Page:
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THE TI.HETO CO.HE.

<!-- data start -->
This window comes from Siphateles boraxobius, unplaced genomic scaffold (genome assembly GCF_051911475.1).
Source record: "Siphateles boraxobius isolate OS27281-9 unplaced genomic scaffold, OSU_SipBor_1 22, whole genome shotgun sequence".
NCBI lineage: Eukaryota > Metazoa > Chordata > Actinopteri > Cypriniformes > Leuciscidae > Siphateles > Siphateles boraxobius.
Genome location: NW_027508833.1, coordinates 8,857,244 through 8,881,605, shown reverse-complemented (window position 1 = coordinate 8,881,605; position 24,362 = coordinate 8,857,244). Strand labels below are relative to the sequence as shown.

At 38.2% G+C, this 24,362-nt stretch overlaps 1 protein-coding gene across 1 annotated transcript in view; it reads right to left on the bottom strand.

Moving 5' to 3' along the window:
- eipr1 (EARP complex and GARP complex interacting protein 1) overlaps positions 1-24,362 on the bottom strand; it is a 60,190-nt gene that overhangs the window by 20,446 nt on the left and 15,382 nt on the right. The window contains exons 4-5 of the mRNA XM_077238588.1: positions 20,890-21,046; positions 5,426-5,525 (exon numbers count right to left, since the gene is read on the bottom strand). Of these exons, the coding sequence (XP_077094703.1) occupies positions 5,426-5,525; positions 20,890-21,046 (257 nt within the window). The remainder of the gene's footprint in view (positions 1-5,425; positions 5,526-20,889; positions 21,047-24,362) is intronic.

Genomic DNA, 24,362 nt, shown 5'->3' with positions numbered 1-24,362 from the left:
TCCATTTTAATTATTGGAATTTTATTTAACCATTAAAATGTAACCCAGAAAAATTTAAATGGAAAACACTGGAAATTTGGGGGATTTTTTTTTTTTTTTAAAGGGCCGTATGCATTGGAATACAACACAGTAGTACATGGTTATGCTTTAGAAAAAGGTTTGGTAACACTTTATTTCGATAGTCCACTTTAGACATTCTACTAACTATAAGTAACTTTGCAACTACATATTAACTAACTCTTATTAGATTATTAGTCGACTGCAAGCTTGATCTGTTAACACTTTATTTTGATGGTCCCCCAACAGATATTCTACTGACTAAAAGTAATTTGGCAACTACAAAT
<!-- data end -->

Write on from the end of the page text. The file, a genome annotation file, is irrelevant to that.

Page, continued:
This earth’s weary waiting time, The world is full of anrrovr, But soon within a cloudless dime Will dawn a brighter morrow; For that we watch, for that we wait, It ie the same old story. And An* time through the Future’s gate j Will come the promised glory. Xot ours, perchance, the bli«s of those Who greet its full appearing, Yet still triumphant o'er all foes We know that it is nearing; When truth and right shall grandly rise, And yield to no oppressing. And on all hearts the opening skies Shall shower.their richest btu.'siug. But while we look with eager trust For every welcome token, It may n »t come till ‘Must to dull” [ Ha-* o'er «»ar graves been «p»kon. Wo helped the precious seed to sow, We bore it forth with weeping, Xot ours the harvest-joy* tA know, Xot ours the golden reaping. Thank God that One **«n see, B*en from each small beginning: Nor counts the life in vain to be. That hoa«ts no outward winning. Without .1 thought of human praise. We'll bravely bear each harden, 1 util beyond these mortal days We clasp the longed-for guerdon! IIOIIUi; GIIKELEY. Somewhat over a century an I a hall ago, a colony numbering about two hun dred persons emigrated from Londonderry, Ireland, and settled in New Hampshire, giving their new home the name ol the county from which they had come. Among them wasa lamily name I Greeley; and one of that family marrying, the result was the birth of Zaccheus Oreeln . who in turn, took unto himself a wile, and at Amherst, New Hampshire, in February, 1X11, Hor ace Greeley uow candidate ior the Presi dency. came into the world Greeley's lather was a farmer, and not over well off in the goods of this world. Therefore Horace had to alternate his early days be tween the school and the farm, seeming, however, iu s|«te ol a weak constitution, to he continually improving at both. Fi nally, his father, failing to make the two ends meet, broke Up the place at Amherst, and betook himself and family to West Haven, Vermont. Ol T IN TIIK WORM). For some time young Greeley continued to work nt farming when, prompted bv some good fate he entered the ollice of Ti> ■ iViirt/iem H/icrtahir published at Hast Pultnev, \ ermont, where for four years he worked nt typesetting, succeeding in that time in completely mastering the art II is good nature I, easy going manner se cured him a number of friends who sent after him many u hearty godspeed when he set out uism his travels to seek fame ami fortune He generally traveled on toot, working his way from town to'town, gener ally- making enough to keep himself going,'' and always making friends. Finally he reached Krie Pa., and then, concluding that he had gone lar enough, lie turned nndaet his face toward the rising sun, 11 proceeding '•ot consistent with Ins celebrated “gn W ist ' advice of after years On his corning to llutlalo. lie fell in with a canal boat, anj in it got down to Schen ectady, from where Tie took -‘Shank s mare' to Alhanr, ami linallv on a tow boat was conferred the honor of first bring b - to the hospitable city of New York the great Horace Greeley With a silver iptnrter in his jiocket, Greeley entered New '' ork. and went for work instantU- ‘‘For tutu* laeors the brave,' an 1 our plucky Irish American ha I no reason tor doubt ing the truth of the saying, lie lound work, kept it, showed himself to he well "1‘ i-1 his business. and never fuiled to gain triends wherever lie went. in Tim riKi.ii up i ,ri:\Ai.Uii. •'"Carcelv two year* hitl elapxe.l xince h'a arrival in New A ork who i in connec tion with another, Greeley puhlixlied the daily M rnuij 1 '"it. an I ran il a lew work when it died I'he llexl vein tlreelcv toed the jourutili.xtio mark once more, anti thi* time with ilexerrcd xil'ee**. Mix new ven turi wax JVie ,V«.i l'loA devoted to the ditfnoon of general intelligence Mere Mr Gree'ev received lux llr.xt b.aptixm in liar I work, lie went trout tne ca*e to tlieelitori ftl de-k, and hack again, Working deter minedly lor prexent xiutenanec and f,,r hi ture fame. Me wax aiti’cexxfal. Tlie big. hotiext heart beating with frixh-American imp tl-ex, guided the head and hand, and the people came to n I nirr (he writing* and li e writer that '/’A,- .%>*• Ynrktr juxt brought to public notice I »»r xeven year* Mr. tireeley ran thi* paper, l.nt allowing loo many xiitixoriptiniix to remain unpaid, lor people took advantage of hit xiaiple way -, lie wax liimllv cmip. lied to xnxpend publication Mr ilreciev tlrat appi'areil ax a political writer in two email paper* wbicl) he puhlixlied —the and the /*y 1 uAi/i, hotli ol which were cani t.aign paper* Un the reputation which be Il I I a Ilievrd through the b<j ('jbn lie laid the foundation of tiik ratal nk and. on Apr I HHh, Ikfl, t|,« i**ne I wnh warccly any money to hack it, i.oth ng in fact but the reputation and in domitable pluck of it. ongmaior. And ftOlliing wax wanted I’lic puficr wax a xuoeex* from the *<art, and. a* tne organ 0 the AA |,ig party, itxoon I ccame council, re,, , ted an I lean-1 It would not be our plane, ax the expo nent* of < at hotio and I r.*K-American (>; .toon, to i i lor.e many tlongx that have Bppeareil in the Tiibim.-. , -pccixllv f,,r X • yearn pa*’ lull -till Mr 'in-eley can* not he |xTXOn«lly held rexponxilbr tor all ■■at appeared in iiix column .dr lireeley * an iow’erate worker, xtto eitli r hand- or head, he t« alwayx AA e have alrea Iv • xprexxcd our opinion v, onaae 'ire I ev ax a rami aide for the 1 r -I'letnv Lflbecl mat lor that boxition v left to nap. -»i„, I,, t'harlex 111 «r. , ) be vair I ext I’rexi lent ||„w,.,rr we wi-U to xliow lair pixy, xml ilierefore We I i»l >ay that Horace Urerlej ha* ,rrv xtrong claimx on TIIK rat»:an*n|r OK thr ia,xH lie tin- nl way* Uvn lb. ie Iriend through t .ick ami thin. of your xnoaking treac.lieron*, lech,,,,,,, pol|ii,:,,nx «i,„ would ling von In-fore and xlab you fleet cm, bug yon torv*r vole .tab ton for voijr Irwh x , <it„ t> h«* Ina-n p aetieal. xe, .ih!*; ,.n if „ an independent. lie championed UCan nell and his cuiiue in the face of the frown* of hi* political brethren: and, when the great Lilwrutor, dead and in hi* grave, was honored by bis ohsev|tlieN being cele brated in New York, Horace (ireeley fig ured prominently emptying homage and respect in In* sincere and bonc*t wav to the memory of tbe great one gone .tithe lime ef the vonng Ireland excitement in l)44ti, an Irish Directory was formed in tins country for the purpose of obtaining assistance for “the men in the gap." The Directory was composed of Charles O'Con or, Horace (ireeley, an,I Judge Emmet, nephew ol the martyr Hubert Kminrtt, and who is -nice dead. About $diJO,l>do was collected and given in charge to the Direc tory. The movement at home laded and there was no need for the money. Many deinunds have been made on the surviving "member* of the 1 democracy, Inn (ireeley and U Connor have had sufficient good sense and discernment to keep the lund* until it can be ol real use to the object lor wInch it was collected. Mr. (ireeley hn* befriended ]>' Arcy McGee, John .Sav age. Michael Doheny, Devin Itiley and imhiiv* others who have come to this coun try Iriendless but talented. Kew, perhaps, know or remember, how, when Charels G. Hal pi n (Miles O'Riley) died and left iiis family almost without mean*. Horace Greeley instantly brought all his influence 10 bear to have some one appointed to Halpine's late office Register ol Xew Yorn, who would ierve lor the halancu of the term, and give the salary to Halpine's fanily. (ireeley worked unceasingly lor l»is; and tinully had the satialacti’on of seeing General Patrick II. Jones, another Wislimnn, and at present Postmaster ol Sbw York, appointed lo the position. The latter, in accordance with Mr. Greeley's bcficvolent plan handed the salary, of the position he had tilled over to Mrs. Hal pine. Resides these, there are innnmer able instance* which would go to prove the depth anil sincerity ol Mr. Greeley's friendship for Ireland Taken as a man, Mr. Greeley i* one of the noblest «|iectniVbs to be met with: as a politician he has always been honest and straight forward; a* a self made man, he is a model lor struggling, ambitious youth: and a* a candidate for the Presidency— well, lie.-lands upon his own merits, and °nthe platform of his party and it ie for the people b> do with him a.- they will.— The Irish Wor/d. WHIT IS TKJIl'tHANCr.! I'r. Dio Lewi, .ny., not long since, n | young man culled on ine. with numberless i ache, and'distresses. He was dizzy and [ halt .ick it the morning, sleepy alter din ner, and restless at night lie' had consti pation and pain in I he hack. sour eructa tions, uni sense of heat at the pit of his stomach. Hut worse Ilian all, he haldes perate hypochondria Without referring to my record of cases, I cannot give full particulars of ins case; but remember he | told me he had been doctoring for over a year, ami had taken several boxes of pills, <]uai)i ties of tonics, and recently been try st, famous dyspepsia remedy. lie had now given up ail hope, and only wi'died he was | dead. 1 asked im about his habi:s. i.e repl.i-l, **Oh, they are tlie very best. I have read several works on health, and have givon the most careful attention to health rules I hit he and walk several miles every day. I asked him about his diet *' That is ail right” ■N\ hat do you eat for break fast?" A.bitol ste.ik, a lew fried potatoes, a biscuit, a very few warm cakes and a sin gle cup of coffee, ( old water makes me sick.” "Dt) you drink coffee strong1” ” » »'s, just comfortable 1 don t like the slops.” Well, sir, wlint f.*r dinner?** “1 take a plate ol soup, a trifle o( , jtiil a litle ro i*i I lee I, a very lew vegetables, Uii'l II let of pie or piliHliie. ’ ‘ Well, what lor *11pperr • A Very little cold mint, a biscuit or two an I a c ip ot ten ” “l*o volt take tea strong?* “Yea. I ilon t like slop* ' “la tlii-, all you ml? ' “Sometime*, when I lee a little faint. 1 lilnuli on a lew cracker* and n glass ol'ale I am \rry temperate and , ireful in nil my habit* I know with my stomach 1 nnlal 1 aaid to him' “My d-ar fellow, it vou wdl atop your drug* and dulling, and 'em only what I advise. you will get well, ’ But, doctor will you atnrte mu on bran bread?’ “.Sola bit of it, I will prescribe fool tor vou that will make y.ui stronger by naif in a month Your diet must be the following: A P*'**" of noleaven cracked wheat bread about a* large a*your hau l, with a Icikcd appV, lor breakfast; twice aa miirli bread ol the aauie sort for,Huuer. wiili n ,n,l(vr ol crackcl wheat and milk and two „r three baked apple* Eat nothing lor sup per. and go to l,*d m s o'clock'. In a month yen w.ll be somewhat th inner limn vou are now, Imi yon will |,„ cured ,.l vour horror*, of your aei lit* ofstoinwli of , .,,, siipitlou, and led yourself „ “Bill. doctor how am | ,j, hie Willi all the good ihing* b..|nr* .and I eat nothing hut bread and nppl,.'' “It i* a little hard at Aral, Lit von will | *onn really enjoy H,ceil deni.il, and ,„fv il.o-c who are -mfering.. killing i . But, ' mv fen,*„(. don't von ' think there I. on. me he | ,„„|,| I,,!,,. am gel well ... re-„rt„,g t„ me I, ter ril»l«* »t*r**ti mi aw iliipT "You are u.i-mk n The amount ol tood I have ad, *r.| „ t ... „„ , aa rich a* your stomach nan digest at pre. rnl. ami yon inn,I reineiuher Hint it i* not "•*<|uaniuy of Imal vou eat that .leler minr* the eirength it i* the amount well •t'gratr,| (toe ounce well i||ge*tc.| will goc nin e airrngth that ten ounce* that Iin.lergo ll.e morU I change* o the de*i ep lie At*»niAril I ••To iw litrHIy A 'Ur in whirli I .lo not nwr a sitniUr COuver« .tion witli AOflH* l*<V)r gorinandixer k* I have aaid. the- 'poor rr*".,„t. '»!<* biller. p H. and do-e. rr Anri t > £jh?miaa»iu»ia, make journey* to (lie U.r coutHey, Are willing ,U ai»! •''•» H'l .. ear-* one—the 1 *r # •'**/ iHin^ dint wHdi cure them I P**'n fowl in,moJer*toqiiau A goial nm Iowa little ehiki.eii. i A* opr:* LKTTKg. 1" [ POee, Editor of >Ae Huntington Argiir, .1 oseph Eylar, editor of the Pen p/e» lie fender, Che e-litor of the Pike County Republican, and to such others us it may concern. 1 i" the Huntington (\V. Va.) Argos was published in the issue ol June S|h, an ar ticle entitled, ‘A I-iitle War in Ohio.' I he said article embrace* nearly a coin inn of printed matter, which is taken front the People's Defender, of Adam* county, »nd front the Pike County Republican. I'lic publication is uot written in good I temper or Spirit. It ap|>enrs to be a stud ied eflbrt to impress upon the minds of the settler* on the unsold land* in the Virginia Mi Hilary District that they are the victims ot a conspiracy between the Legislature, the Trustees oi the Agricultural College, and Hon James M. Trimble, as tbe r"pl lesentative of the board ot trustees, charg ed with the duty ol causing these lands To be surveyed and the right of settlers upon them to be ascertained. Mr. Kylur, of the Defender, attacks the law authorizing the survey ami aale ol the lamia and inferenlhtlij the board of trustees, for lie says, “It seems to tts, that the law the |ieople need is one allowing the agent to sell in less qnnntities than 120 acres, instead of opening up these lands to soul less speculators; and adds, “there is room for them to do loo much grabbing under the law as it now stands." * • * « The Pike Canity Republican copies the entire article front the Defender, and then ; assails Mr. Trimble in the language fol ! low ing: “1 lie above is from the Peplet Defen der, printed in West Union, Adams county, and we bail its words, fitly s|oken, with delight. Had the pa|a-rs of the several counties taken the hill originallr in troJuoed at the instance of J. it. Trim ble, and exposed its nefarious provisions, the friends of justice and equity would ' have gotten through I he Legislature a bet ter law. It seems that the editors in sev- | « ral counties were derelict, and ought to 1 have done better. But we are glad that the interest lins not died out, and that .Mr. Trimble's intentions to again open the question, to the disadvantage of “The Peo ple, ’ against the interest of the State, and in favor of Swindlers, will meet a stern, determined successful opposition, and that Mr. Trimble will be defeated ami finally I driven from the Board of the Agricultural College, which he disgrace* by bis at tempts under tile cover of a law gotten through the Legislature by bis own exer tions, to distress the occupants of land in tended by Congress lo have been given to them outright, lie is a disg-ace to the College he represents, ami we are pained to believe that lie is making fools of some eigh teen gentlemen who do tint, or ought not! desire to do inju-lice, that a College large ly endowed by the munificence of Con gress, may prosper. We propose to ‘carry this war into Africa’— or that hoard itself, before the great wrongs Mr. Trimble evi dently intends shall be consummated." I cannot suppose that the editor of the Hepuhlican would employ the shove strong and opprobrious language lo an old and honored citizen of the State, engaged in the performance ol a high public trust con fided to him by the board ol trustees of which he is tv member, without ynotl rrtnse, ' The article is before me as 1 write. There t is no wherein it any charge that Mr Trimble lias in any respect violated his duties, or wronged any one. The men who have thus assailed his conduct, are invited to make specific charges and introduce tfieir proof. J>eing a member of tins boar I of trus tee*, an l an advi-ory member of the com mittee with Mr. Trimble to reclaim these 1 lands, I deem it a duty that we owe to the public, and especially to the settlers on these “Unsold Iasi-, with whom Mr. Trimble Iris purlieu arly to deal, to make the following (statement ot facts: I lie unsold and unreclaimed Ian h in the Virginia Military District had been sur rendered by the holder* of the miJilnry Ian I warrants to the I’nited States, and re eeiied therefor. IT. S. land scrip, to be located ««n other ami better lands. Mr Trimble flr-t | r ipoaed to the l*’e leral fiovertiineut a cession of these lands to the ."t.ite of Ohio, and through the ai I of lion, •lohn T. NVilson, the tnithful representa tue in Congress from thi* district.«’ongres passed the act of February 1‘Jtli. Is7l. A* -••on ib - act was passed. General <Toek■ ♦•rill introduced into tn» Hnu.se of ICi pre sentalives a full to grant these Ian Is to the Agricultural College. It failed to pi-s for w ant ol tune. At tfie annual meeting of the bcird last danimry, Mr. Trimble and rnv.ell were appointed a committee to prejei c a l id f«> provide f**r »!••• survey and sale r.fiiie l.im! -•» granted fo the 'state, aril thenrj n ii ui of the net pr«N*eed* to the n •-lucihlc* debt of the Slate, lor (h» use Ol I i* f'ol j '• ge. I hat duly we fierforiiied to the best ol oiir judgment The bill however, was fully disciis*«ed i?i the legislature, and amended in many particulars before it he came a law The following - a digest of the provis ions of the two acts ul" March 22th and April 22th. 1. I’he till** to -aid hind* is rested in the I'ruster-of the f iliio Agricultural and Mr chuniraJ College, for the hem fit of the* I College 2. l o cause a competent survey of said 1 land* t<» be made with plats 3. 11* ascertain and set off, in reason ! Ably compact form, by accural** hound* rir". to each occupant, who was in actual 1 possession o', and living ii|ion any of s.,i.| lands, hI tin- time of the passage of said act ol f Tongre* * as provided therein, or their heir* and as-i^iis, a tract not e.xcee»hng 4*1 Acres. UfH.n piyn,ent by the alaimants of the «•« of survey ami deed. If any such claimant had beeu in pos session o| more than 4*1 a«re* prior to -aid act of Congress. he should he entitled to the pre-etnptor * privilege for 120 acres, additional by paying $1 an acre •V Terms of payment nne-thlfd in one year, residence u> one And two year*, from date of sale. f» All sales to U* at public auction, af ter lour week- publication in some news js*per printed tn the County where the larida are «itu filed, 7. Said lamU shall l»e aold in tracts not exceeding Ibi acre* each H. I*rovidsd tbnt no trustee of said Col lege, agent or officer thereof, or agent or attorney of said innate*, nor. shall trustee.* At any time purchase any of auch land (ram any purchaser or purchaser* thereof, or from his or their or her assigns, nh.il! be a purchaser of any of snhl lamk at Hindi sale, and not more than one tract shall be sold to the *ame person. It is a provision of the law creating the trustees of this College, that they shall serve without compensation. The by-laws which the trustees have prescribed for their own action provide, that no member of the board shall be eli gible to any place or ap|s)intment from the board having any pecuniary consider ation or emolument connected with it I Htibinit, gentlemen, to each of voti to whom this letter is particularly addressed, whether y»»u have not grieviously wronged Mr. Trimble, in making and publishing the attack upon him which you have done. I cannot believe that Colonel Pike, or Mr. Eylar, would purposely iiillict It woun.l Upon the feeling* of Mr. Trimble, or at tempt to iveikeii public confidence in tlie Collette trustees, now engaged iu [lie per formance of important public duties. Mr. Trimble was selected bv tlie trus tee* to cauae tli >»e lands to be surveyed, divided and sold, and to adjust tlie claims of settlers, under tlie law, because they had confidence in his integrity and sagacity, and knew that he was more familiar with titles than any other member of the board, or any one they could employ. Mr Trimble accepted the trust knowing full well the onerous duties it imposed. As he had procured the grant of this land from Congress to the State, for the College, the board insisted upon his taking care of it. From my own knowlelge of the (nets, l do not hesitate to affirm that Mr. T. is performing lor the State, without pay, a service which would cost tile College fund at least #.»,OuU to hire done, lie, liko some of his colleagues have an honest State pride in their endeavor to establish at the Capi tal of the State, a University in fuel, eipial in all its appointments to any in the Uni ted States. ii wan tinn feeling that moved Mr. 1. to take measures to enlarge the endow ment fund. During the past three months lie has had from two to three surveying parties employed, spending a good share of Iiirt time with them. He lias already run «tr over 23,000 acres and is nut half through this branch of his task. Next will come the buying otr of settlers’ claims and procuring them titles. He has found some timber thieves on these lands who were operating some with |>ortal>Ie saw mills, others with workmen cutting railroad cross ties for the Cincinnati mar ker and others in getting tan hark, staves and locust timber for the markets. His surveys have brought to light an other class, viz; men who have made false entries, and claim thousands of acres with out the shadow of right. These facts are well known, and yet I am not aware that the people which have so violently assail ed the board of trustees, through Sir. Trim ble, their representative, have yet doue j anything to expose the numerous felonic-J under the statute which have been com*] milted upon these lands in their own coun ties. What motive can thc-e gentlemen have, j in thus attempting to bring the trustees »»i (he College into public scandal, tml. -s it be to forestall public up nion, in anticipa tion that they may institute in the courts the necessary legal proceedings to reclaim certain fraudulent entries of these Ian Is, based upon the double Crimea of forgery and perjury. The settlers will find no just cause of ; complaint, fur each re vives as a gift ab j •oluteiy forty acres. This is tlie fir-t in-tanee in Ohio where j die general or the State government has • made A direct gilt of public lands to the i t* tiler all such are assured that their rights j mder the law will be carefully guarded. If anyone feels aggrieved lei him make liis complaint to Mr. Trimble who has Ik>iIi the will and authority to right his i grievance. UAl.ril LEKTE, Trustee fur Eleventh District. j dune 23, IS72. SiMjri.vK Stvmi’kdf. op lr%T4.— A week tjfo the road* in the lower part of Hope well townsliip were lit. rally covered with • ' '1 • ski 'I heaetrat k•».* »rh- ! their mi jrntioo in the night. I'he tnovemefit oc* mi pied two night-, and ** » closely did they ravel that the entire width of tlie sandv ad wa- covered with the footmark-: even he rut* were also in this way marked — t i- certain that the two companies nuiot ia\ e nuinhered several hundred individu* i - I he place where tiie-p fad* were wit* i w.ih not far from Lane * haw mill, t i- no new thing f.r the-e vermin to mi . r itr ..r ni mg«* *| mrter* in (hi* singular ■ ,,,u*r Ihit in ns •Hindi a- they must 1 • iiitM i-e loe a»*eiubled ocou policy * of lev I m:»i place*, and a* those place*, in thi- por ion .»l ihe pioe*. are widely -cuttered. the vhole affair i* not wit hoot' singular intcr •-i I low do they communicate their in* entiou* «o a* to h«m with such unanimity7 fhia at ream of rut life wa- made up of con* rilmtion* from houses and harm, and per iap* mills, |rotn varying di-tanc# *. Then •..mm - the -jig icn v of taking two nights °r the tramp—that is, of dividing into1 wo comftonic*. for /i^-u redly thi* wa- a vi-e precjiuiion against the danger of I*. ng de-troyed. It must he confessed that here i- more in thi* matter than an? »ne - philosophy is capa Me of answering. In Kuropeit i- pretty well known that the •arn rat- are accustom < I to these migra ioii- in the Spring of the year. But l*e rond the nh-erted facts, how little doe* my one know’, A colored fisherman wa- citMaing t!»e MM-i-sippi, at f.utle Hock, one -tormy ughf. recently, with hi* young child with l»im in the boat. When in the middle of he river tin water 1 egan to dash over the •id. - .,f the low punt, arid it wa- evident hat the craft would -ink in a moment if »•»! relieved of some of iJ* load. I'utting iii* clnl.1 securely in the middle of the I •raft, the father jumped into the river, was washed away and drowned. A party from he hank went to the re-ciic arid recovered he 1-oat and child, lait the man was never »een afterward ^ ♦ m — A witty editor who has Ju-t faiIn|, suv« le did it with all the lionor* of wnr. and •etired from the fit 11 with colors fifing riie sh.-rifTs (lag fluttering from two wiri low* ami the iloor. and a while flag King >n his prrson a# a token of surrender * I c if!! ’i liV',r • « i tie tun OI 14 * t»C« f.nlior Cured |>i« ■ .. . rruable Temper. 1 I I found the cherishing face of ’f,rt. Ann wreathed in .miles the otl.es evtnin • when 1 returned from my arduous toil. 1 am encaged as standing man at i. .aluon. So many candidate, are treatin' . that the saloonkeeper Uiirs six of m i,, i~ treated. \Ve all drink w th every cand date that comes in, ami it make* 'b>t*in.. - |>rellv brink. * huifl my choc**!* one: ia.7«»*IiuA. I a:„ nlraid you do not always tlnd me an at. -el in disposition." 4 Said I : “t hat's so—hie mv dear. I don't seldom Had yon 'mangle in anything. “And, she ad-U-d. you are not alum, the pleasantest man i* the woil.L" I did not feel called on lo reply. “Now said she "read that'' She had an item Irom the columns of some (Hiper wherein a demented writer told about some impossible woman who. be ng troubled with a l*vl temper, counted twenty-live every time she got provoked n**d thus became a sweet, amiable and dearly loved or ament ot the liouse of her delijfllte I husband. 1 read the article as well as the condition of my head would allow, and replied Bosh. Maria Aim paid no attention to me but unfolded tier plan. Sue said that every time l got mad 1 should count twenty-rive aud every lime she got mad she would count twenty-five. 1 asked her who she thought would pay our rent while we sat. and counted 25, over and over, all day long. Then she said I was always raising objections to her plans for mutual improv meat, and 1 said 1 was not, and she said I was enough to try the patience of a saint, and I sai l she was too, and she came Ibr me, mid I told her to count twenty-live but she forgot all about that, and just tallied one in my left eve. I lien 1 was a going to rvmou -trate wit|f the (Hiker, and she told me to count twen ty-live anil 1 Maid I Mould not; hut ! did helore she had |mlie<l more than half my hair out. 1 lieu she made me count twen ty-live until l van out ol breath ami lelt pleasant and good naturvd. ,So we went to supper. Now, the cat was curled up in my cnnir, hut I did not see it until 1 bin down, and I did not see it then, hut I wti pretty sure it was there; in fact, 1 knew it was there as w«ll as I wanted to, and more too. 1 fell inclined to rise up suddenly, Imt, as I gathered to spring, she brandish ed the teapot and murmured, ••Joshua, your temper is rising, count 2o, or 1 ii break your he.rd,, ’ and that cut was draw iug a map of the Tenth Ward with her chiw- around bcliind me, with the streets and boundaries marked in mv blood. I rn-oto explain, and, "My dear, I—"bat she caromed on my head a well shot ten cup, and sprinkled my face with n quart ol hot tea, and i -ai down nud counted twenty live; hut it killed the cat. The old letiow died Lard though, I could leel him settle as his nine lives went out one by one. A lew days' practice on ibis rule, under, the loviug instructions of Maria Ann, ha enabled me to conquer my temper com pletely. Nobody can get me mad now ami 1 am in a stile of perpetual calm, an I l want to see the man who wrote that story. I want to lit him for Un hands ol an und> Tinker, and make a demand for mourning goods among Ins • fiends- Then I die happy—counting twen ty-live. A fill III) CANE. A hl'i-liing maiden of Vermont, sued a man tor a breach or* contract, muter the following curious circumstances Slie Imd a farm which ho wished to pur chime, and she ottered the property an I herself t«»r twenty thousand dollars, refu* ing to sell one without the other, lie ac cepted, paid the money, got the title deed* for the laud, and felt so well sft i.-fu-d wit;» his bargain that he restored |oiic hail t<» her. A* that hull was herself, she declin ed the generous gill with thanks, and in sisted he should marry her. lie refused, am! slit* sues him lor la-each of contract, und there is every indication that site will win the suit. >o v. ii a man cannot do what he will with his own, it is hard indue l If wu a. to he -nod and made to Milter the peuAliv of the law every time we see lit to indul.t in a (hough tics* piece of generosity, 1*01:1 of the kindliest feeliuga of our common in tnre will receive ajar that will prove fatal to them. 11 he huy a piece of wood.vl Ian I and determine to make the former owuei a pre-cut of the wood, shall he l>e sued ft 1 breach of coutract? If he huy a well mock e l i»im and conclude to give a pig, a Cu \ or a h«»rse away, gliould he he plunged \ 10a lawsuit? It is unnecessary to cite further exam plea as a proof of thealniwility of me who '< affair. 11 we were that ma-i we would marry our prosecutor, join half a dozen cluf»s. a Masonic lodge, 11 military compa ny and -|*>ihng dull, aisi try t» nuke tier a-*> iiuiforiahlir as |s»s«U»le under the cir cumstance- —UM A Mi sim. There is in this coir ty a dog that can sing \Y,. state this iij on the authority of all the family of ti t gentleman who own* him The animal ; . •••irstion in a large mcHi**C<dored gr, hound—perhaps aU’iit «ix year* old | j« does no! sing alone. hut vl>vn he hear rertain men,hers ,,1 the family singing, |,c ji>ins in I hi* is more |«nrtienlnrfv rh• case nuh nn old lady in the house, who I she begins to sing when ti e dog is an where about tin place is pretty sure to * tain a canine accoui|>fiiitiiieir It she i* heard singing iip--»a»rs* and the dog ■ but out Wow, he will raiew a rumpus rtf til he is a tmifhnl imothe mom w hore -lie ta, alien he will 'join in,** kc« ping vrfv go, d ti ne, ii’i.l keeping, «■» we nr a-sore I on the same key. rising with the singer r<* the highest no c- in a kind of Idem led howl am! whine, that is neither like the voice of a log or anything rU,. |,,,t •!„,» ing something of » musical ear When she reaches a »,n»e too high for him, he «,ll Mop o,..| null for (hr eMenc* ot ll-» jonjt.tormol, if,., |„w,.r nn,„ Iiir rwiig ooi.nl.eij,,. hi< g 1T,,„ b'» T0'" ~ V.iM' Ui /l', ;!,lien. A 'li.tr* "Mug orcitirot orriifip'l I»v fit# prrmMnrr .1^-1,,.f „ |„r „ ...mxlirv rf Hrr-work. in ,!n pri'laf nit' .'tla rlii'Jrcn n,nl nfl'iiMr m*»f i'l'j'i r«Tfl w oilirvtU